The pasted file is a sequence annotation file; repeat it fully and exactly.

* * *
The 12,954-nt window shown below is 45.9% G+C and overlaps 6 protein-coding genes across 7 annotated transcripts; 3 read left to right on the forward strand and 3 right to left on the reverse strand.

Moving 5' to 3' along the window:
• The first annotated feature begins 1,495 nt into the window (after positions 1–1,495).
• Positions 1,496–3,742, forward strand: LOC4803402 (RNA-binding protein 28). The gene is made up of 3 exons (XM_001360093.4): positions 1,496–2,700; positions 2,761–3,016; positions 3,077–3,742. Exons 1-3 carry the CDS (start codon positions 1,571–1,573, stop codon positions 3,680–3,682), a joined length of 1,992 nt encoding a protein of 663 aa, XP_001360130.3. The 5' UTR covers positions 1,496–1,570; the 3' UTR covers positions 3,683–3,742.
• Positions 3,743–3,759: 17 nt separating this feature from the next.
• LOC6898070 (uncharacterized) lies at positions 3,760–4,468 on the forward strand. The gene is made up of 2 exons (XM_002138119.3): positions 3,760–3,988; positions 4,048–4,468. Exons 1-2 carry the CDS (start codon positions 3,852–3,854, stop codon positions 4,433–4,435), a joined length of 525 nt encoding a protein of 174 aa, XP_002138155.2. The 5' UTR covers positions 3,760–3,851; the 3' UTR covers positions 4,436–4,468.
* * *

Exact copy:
The 12,954-nt window shown below is 45.9% G+C and overlaps 6 protein-coding genes across 7 annotated transcripts; 3 read left to right on the forward strand and 3 right to left on the reverse strand.

Moving 5' to 3' along the window:
• The first annotated feature begins 1,495 nt into the window (after positions 1–1,495).
• Positions 1,496–3,742, forward strand: LOC4803402 (RNA-binding protein 28). The gene is made up of 3 exons (XM_001360093.4): positions 1,496–2,700; positions 2,761–3,016; positions 3,077–3,742. Exons 1-3 carry the CDS (start codon positions 1,571–1,573, stop codon positions 3,680–3,682), a joined length of 1,992 nt encoding a protein of 663 aa, XP_001360130.3. The 5' UTR covers positions 1,496–1,570; the 3' UTR covers positions 3,683–3,742.
• Positions 3,743–3,759: 17 nt separating this feature from the next.
• LOC6898070 (uncharacterized) lies at positions 3,760–4,468 on the forward strand. The gene is made up of 2 exons (XM_002138119.3): positions 3,760–3,988; positions 4,048–4,468. Exons 1-2 carry the CDS (start codon positions 3,852–3,854, stop codon positions 4,433–4,435), a joined length of 525 nt encoding a protein of 174 aa, XP_002138155.2. The 5' UTR covers positions 3,760–3,851; the 3' UTR covers positions 4,436–4,468.